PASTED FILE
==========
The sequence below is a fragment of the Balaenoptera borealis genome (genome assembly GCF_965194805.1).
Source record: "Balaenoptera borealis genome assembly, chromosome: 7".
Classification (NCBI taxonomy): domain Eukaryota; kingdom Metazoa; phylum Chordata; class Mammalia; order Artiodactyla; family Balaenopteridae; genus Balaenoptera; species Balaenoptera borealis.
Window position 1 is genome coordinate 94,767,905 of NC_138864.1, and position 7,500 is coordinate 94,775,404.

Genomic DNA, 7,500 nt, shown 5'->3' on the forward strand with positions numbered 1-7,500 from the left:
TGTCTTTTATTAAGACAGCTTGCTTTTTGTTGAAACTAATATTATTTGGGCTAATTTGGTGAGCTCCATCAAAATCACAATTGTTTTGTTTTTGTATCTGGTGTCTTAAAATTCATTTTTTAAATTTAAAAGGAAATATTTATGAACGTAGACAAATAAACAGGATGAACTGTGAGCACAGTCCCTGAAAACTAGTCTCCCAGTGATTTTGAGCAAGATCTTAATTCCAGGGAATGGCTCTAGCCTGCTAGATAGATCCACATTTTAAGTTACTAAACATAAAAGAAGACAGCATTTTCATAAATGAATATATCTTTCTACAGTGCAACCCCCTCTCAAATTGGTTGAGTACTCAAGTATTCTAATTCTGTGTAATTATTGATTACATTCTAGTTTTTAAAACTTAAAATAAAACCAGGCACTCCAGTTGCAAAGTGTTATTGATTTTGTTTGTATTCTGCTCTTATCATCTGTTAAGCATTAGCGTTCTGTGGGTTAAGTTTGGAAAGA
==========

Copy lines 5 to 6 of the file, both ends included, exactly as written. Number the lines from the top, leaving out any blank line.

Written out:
Genomic DNA, 7,500 nt, shown 5'->3' on the forward strand with positions numbered 1-7,500 from the left:
TGTCTTTTATTAAGACAGCTTGCTTTTTGTTGAAACTAATATTATTTGGGCTAATTTGGTGAGCTCCATCAAAATCACAATTGTTTTGTTTTTGTATCTGGTGTCTTAAAATTCATTTTTTAAATTTAAAAGGAAATATTTATGAACGTAGACAAATAAACAGGATGAACTGTGAGCACAGTCCCTGAAAACTAGTCTCCCAGTGATTTTGAGCAAGATCTTAATTCCAGGGAATGGCTCTAGCCTGCTAGATAGATCCACATTTTAAGTTACTAAACATAAAAGAAGACAGCATTTTCATAAATGAATATATCTTTCTACAGTGCAACCCCCTCTCAAATTGGTTGAGTACTCAAGTATTCTAATTCTGTGTAATTATTGATTACATTCTAGTTTTTAAAACTTAAAATAAAACCAGGCACTCCAGTTGCAAAGTGTTATTGATTTTGTTTGTATTCTGCTCTTATCATCTGTTAAGCATTAGCGTTCTGTGGGTTAAGTTTGGAAAGA